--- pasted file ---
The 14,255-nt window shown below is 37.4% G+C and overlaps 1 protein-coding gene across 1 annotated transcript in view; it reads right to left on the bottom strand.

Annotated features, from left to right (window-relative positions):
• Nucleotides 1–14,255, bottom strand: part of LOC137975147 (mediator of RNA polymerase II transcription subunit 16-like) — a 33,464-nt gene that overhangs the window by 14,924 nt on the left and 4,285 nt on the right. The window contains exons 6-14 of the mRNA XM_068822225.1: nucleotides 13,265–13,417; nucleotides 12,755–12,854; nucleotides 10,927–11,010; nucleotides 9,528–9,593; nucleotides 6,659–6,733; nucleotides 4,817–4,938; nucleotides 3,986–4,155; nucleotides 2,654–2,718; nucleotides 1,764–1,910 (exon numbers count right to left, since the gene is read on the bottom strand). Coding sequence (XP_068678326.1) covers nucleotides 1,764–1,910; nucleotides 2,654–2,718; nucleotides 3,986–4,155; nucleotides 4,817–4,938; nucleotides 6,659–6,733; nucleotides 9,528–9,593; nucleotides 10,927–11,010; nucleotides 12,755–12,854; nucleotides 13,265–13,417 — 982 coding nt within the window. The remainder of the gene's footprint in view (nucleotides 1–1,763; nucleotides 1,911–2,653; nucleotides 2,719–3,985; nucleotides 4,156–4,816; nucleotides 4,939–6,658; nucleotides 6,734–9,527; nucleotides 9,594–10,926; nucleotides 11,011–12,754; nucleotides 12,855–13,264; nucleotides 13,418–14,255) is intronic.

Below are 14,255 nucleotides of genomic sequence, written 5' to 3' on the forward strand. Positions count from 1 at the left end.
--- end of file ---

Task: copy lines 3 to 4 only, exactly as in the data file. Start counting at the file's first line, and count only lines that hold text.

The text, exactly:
• Nucleotides 1–14,255, bottom strand: part of LOC137975147 (mediator of RNA polymerase II transcription subunit 16-like) — a 33,464-nt gene that overhangs the window by 14,924 nt on the left and 4,285 nt on the right. The window contains exons 6-14 of the mRNA XM_068822225.1: nucleotides 13,265–13,417; nucleotides 12,755–12,854; nucleotides 10,927–11,010; nucleotides 9,528–9,593; nucleotides 6,659–6,733; nucleotides 4,817–4,938; nucleotides 3,986–4,155; nucleotides 2,654–2,718; nucleotides 1,764–1,910 (exon numbers count right to left, since the gene is read on the bottom strand). Coding sequence (XP_068678326.1) covers nucleotides 1,764–1,910; nucleotides 2,654–2,718; nucleotides 3,986–4,155; nucleotides 4,817–4,938; nucleotides 6,659–6,733; nucleotides 9,528–9,593; nucleotides 10,927–11,010; nucleotides 12,755–12,854; nucleotides 13,265–13,417 — 982 coding nt within the window. The remainder of the gene's footprint in view (nucleotides 1–1,763; nucleotides 1,911–2,653; nucleotides 2,719–3,985; nucleotides 4,156–4,816; nucleotides 4,939–6,658; nucleotides 6,734–9,527; nucleotides 9,594–10,926; nucleotides 11,011–12,754; nucleotides 12,855–13,264; nucleotides 13,418–14,255) is intronic.

Below are 14,255 nucleotides of genomic sequence, written 5' to 3' on the forward strand. Positions count from 1 at the left end.